Terry Galloway’s memoir ‘Mean Little Deaf Queer’ was first published by Beacon Press in 2009. Since then the author has given numerous readings throughout the United States. DaDaFest brought her to the Bluecoat in Liverpool, where Cate Jacobs saw her tell auto-biographical stories of mental breakdown, queer identity, and a life in a silent, quirky world populated by unforgettable characters.
Terry Galloway has a unique warmth and presence that is tangible as soon as she enters a room. Even before the performance begins she is actively connecting with her audience and the people around her.
It is a solo performance, but as Terry takes the stage there are two spotlights and she invites Leanne Morris, the signer, to introduce herself - this seemingly small act of acknowledgement creates a subtle thread of connection between the two women and for the rest of the performance they appear to move and speak with a natural synchronicity.
Terry is an enchanting storyteller who possesses that rare gift of engaging all of herself, with all of you, the listener. She doesn’t just open her mouth, she opens her life and lets you in with a resounding welcome. She leads you off down the paths of her experience like the Pied Piper and you have no choice but to follow.
She read to us her from her book, Mean Little Deaf Queer - choosing her favourite chapter ‘The performance of drowning’ - an autobiographical account of her experience as a disabled child, growing up in the States, being sent to summer camp which she refers to as ‘Camp Crip!’
Although she writes as an adult reflecting on a child’s experience, she manages to capture the feelings and emotions of a child with startling accuracy, so that her unique experience, touches upon the universal experience of being, not just a disabled child, but a child per se.
Woven into the narrative are many of the uncomfortable themes of growing up, not least of all the yearning to be ‘normal’ and an emerging awareness of sexuality. Her keen observation, raw honesty and twists of humour, at times leave you squirming uncomfortably in your seat, because right now she could be telling your story, with all its bumps, knocks and hiccups of shame. She only leaves you there long enough to ponder: how do you navigate through a world that isn’t kind or mapped by your frame of reference. And what exactly is normal and who decides?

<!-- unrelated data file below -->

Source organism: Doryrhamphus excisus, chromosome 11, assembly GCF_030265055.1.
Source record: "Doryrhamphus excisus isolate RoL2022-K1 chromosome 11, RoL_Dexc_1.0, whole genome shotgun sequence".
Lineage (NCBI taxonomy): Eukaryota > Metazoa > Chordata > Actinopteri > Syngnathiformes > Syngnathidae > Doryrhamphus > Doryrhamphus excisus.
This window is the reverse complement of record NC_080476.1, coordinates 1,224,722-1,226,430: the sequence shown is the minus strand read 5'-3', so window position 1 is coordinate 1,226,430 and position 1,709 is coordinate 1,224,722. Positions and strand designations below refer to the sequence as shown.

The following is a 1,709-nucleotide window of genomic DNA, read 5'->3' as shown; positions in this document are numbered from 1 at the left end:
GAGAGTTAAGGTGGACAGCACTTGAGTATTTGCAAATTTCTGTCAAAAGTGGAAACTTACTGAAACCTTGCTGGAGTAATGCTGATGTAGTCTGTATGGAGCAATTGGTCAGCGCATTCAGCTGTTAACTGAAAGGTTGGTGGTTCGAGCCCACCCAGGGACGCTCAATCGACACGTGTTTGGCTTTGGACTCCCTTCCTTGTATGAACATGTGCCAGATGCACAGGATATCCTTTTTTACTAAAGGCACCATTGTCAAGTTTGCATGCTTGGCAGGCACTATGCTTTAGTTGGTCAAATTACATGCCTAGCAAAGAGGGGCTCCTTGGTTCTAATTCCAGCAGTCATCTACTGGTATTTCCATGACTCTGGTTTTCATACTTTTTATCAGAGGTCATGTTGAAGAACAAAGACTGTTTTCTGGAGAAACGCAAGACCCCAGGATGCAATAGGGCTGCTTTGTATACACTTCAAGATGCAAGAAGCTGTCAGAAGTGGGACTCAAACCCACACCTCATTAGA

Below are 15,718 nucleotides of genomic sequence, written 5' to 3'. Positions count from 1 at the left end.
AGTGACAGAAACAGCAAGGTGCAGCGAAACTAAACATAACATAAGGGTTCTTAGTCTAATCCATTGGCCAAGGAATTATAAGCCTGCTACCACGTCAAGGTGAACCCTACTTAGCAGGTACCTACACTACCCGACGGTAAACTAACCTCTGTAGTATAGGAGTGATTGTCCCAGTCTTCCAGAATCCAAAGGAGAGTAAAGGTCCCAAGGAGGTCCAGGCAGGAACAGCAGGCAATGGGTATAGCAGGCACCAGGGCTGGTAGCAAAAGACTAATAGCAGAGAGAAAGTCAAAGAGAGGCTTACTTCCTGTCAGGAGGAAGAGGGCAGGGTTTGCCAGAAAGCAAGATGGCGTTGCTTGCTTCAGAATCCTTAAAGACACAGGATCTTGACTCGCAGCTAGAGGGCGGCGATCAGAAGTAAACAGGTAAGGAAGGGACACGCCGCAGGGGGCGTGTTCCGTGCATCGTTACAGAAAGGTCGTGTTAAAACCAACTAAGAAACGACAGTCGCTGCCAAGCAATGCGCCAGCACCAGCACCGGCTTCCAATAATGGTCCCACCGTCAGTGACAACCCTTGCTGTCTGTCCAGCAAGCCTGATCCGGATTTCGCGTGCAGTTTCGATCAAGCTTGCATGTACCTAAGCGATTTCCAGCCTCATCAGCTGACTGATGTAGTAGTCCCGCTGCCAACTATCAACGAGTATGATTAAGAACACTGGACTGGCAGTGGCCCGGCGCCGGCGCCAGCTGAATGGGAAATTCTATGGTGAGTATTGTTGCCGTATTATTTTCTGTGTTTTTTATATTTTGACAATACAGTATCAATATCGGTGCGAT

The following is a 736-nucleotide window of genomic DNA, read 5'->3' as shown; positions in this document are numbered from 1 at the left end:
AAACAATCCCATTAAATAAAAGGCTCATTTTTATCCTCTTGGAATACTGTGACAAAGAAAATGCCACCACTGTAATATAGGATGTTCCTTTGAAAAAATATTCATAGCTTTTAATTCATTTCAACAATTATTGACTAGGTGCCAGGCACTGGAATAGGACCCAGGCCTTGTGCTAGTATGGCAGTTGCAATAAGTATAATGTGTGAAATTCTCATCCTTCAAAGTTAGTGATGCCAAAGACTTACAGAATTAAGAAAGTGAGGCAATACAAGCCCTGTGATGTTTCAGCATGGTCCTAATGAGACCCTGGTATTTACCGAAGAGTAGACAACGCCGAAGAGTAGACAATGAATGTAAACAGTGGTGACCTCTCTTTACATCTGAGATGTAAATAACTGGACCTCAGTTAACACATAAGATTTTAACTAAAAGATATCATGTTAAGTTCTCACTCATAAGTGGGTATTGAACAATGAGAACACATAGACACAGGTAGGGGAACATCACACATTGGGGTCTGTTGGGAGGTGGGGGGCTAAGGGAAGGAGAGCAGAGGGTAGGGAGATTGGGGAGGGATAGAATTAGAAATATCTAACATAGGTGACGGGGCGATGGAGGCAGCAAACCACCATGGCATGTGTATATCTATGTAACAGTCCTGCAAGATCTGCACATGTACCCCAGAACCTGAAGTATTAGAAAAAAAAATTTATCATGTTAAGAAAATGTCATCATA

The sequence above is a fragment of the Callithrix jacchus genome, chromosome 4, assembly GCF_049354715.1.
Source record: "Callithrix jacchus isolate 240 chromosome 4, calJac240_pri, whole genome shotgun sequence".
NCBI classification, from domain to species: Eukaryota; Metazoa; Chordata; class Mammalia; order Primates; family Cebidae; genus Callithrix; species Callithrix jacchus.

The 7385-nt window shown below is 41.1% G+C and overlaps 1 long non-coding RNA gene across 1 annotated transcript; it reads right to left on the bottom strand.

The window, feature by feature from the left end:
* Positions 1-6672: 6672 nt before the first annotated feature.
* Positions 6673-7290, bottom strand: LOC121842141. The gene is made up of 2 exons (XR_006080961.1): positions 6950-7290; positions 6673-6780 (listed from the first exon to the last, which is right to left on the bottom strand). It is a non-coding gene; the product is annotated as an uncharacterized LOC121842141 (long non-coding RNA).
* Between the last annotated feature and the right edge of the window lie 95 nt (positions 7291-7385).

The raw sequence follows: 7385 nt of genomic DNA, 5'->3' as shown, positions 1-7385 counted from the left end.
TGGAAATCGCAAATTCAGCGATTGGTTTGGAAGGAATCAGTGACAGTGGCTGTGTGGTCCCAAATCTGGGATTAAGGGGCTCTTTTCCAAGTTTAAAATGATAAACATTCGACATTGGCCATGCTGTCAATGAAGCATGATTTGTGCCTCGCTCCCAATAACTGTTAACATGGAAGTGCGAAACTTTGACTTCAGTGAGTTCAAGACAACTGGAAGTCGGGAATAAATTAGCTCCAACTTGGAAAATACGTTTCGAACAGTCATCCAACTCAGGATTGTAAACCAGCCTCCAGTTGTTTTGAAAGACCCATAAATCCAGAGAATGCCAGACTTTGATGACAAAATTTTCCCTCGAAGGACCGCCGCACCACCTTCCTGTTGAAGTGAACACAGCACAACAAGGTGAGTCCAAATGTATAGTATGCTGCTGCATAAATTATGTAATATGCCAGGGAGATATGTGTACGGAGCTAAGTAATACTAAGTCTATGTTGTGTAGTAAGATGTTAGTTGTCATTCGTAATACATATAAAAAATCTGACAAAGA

It was a mainly female audience and when the Q&A session begins, she selflessly offers the spotlight, like a place at her fireside, creating an intimacy that allows others to tell their stories and ask their questions. She is gentle in her response but challenging with it; demanding that we shift the boundaries of our perceptions of ‘normal’ to encompass ‘disability’ more meaningfully. She encourages us all to be visible in our differences and give up the misery of trying to be normal!
Later that evening I meet her again at a drinks reception. I watch her greet people she only met for the first time earlier that day, with the affection of an old friend. And that’s her magic. She makes you feel special and important. She doesn’t act or perform her warmth, it just is, and her authenticity radiates out and draws you in. She shares her stories with generosity and listens to yours with equal measure. She is a truly skilled communicator.
My daughter, who is with me, remarks that Terry Galloway is a phenomenal woman and I can only agree, that indeed, she is!
Mean Little Deaf Queer is available from Amazon
Publisher: Beacon Press
To find out more about Terry Galloway go to www.meanlittledeafqueer.com/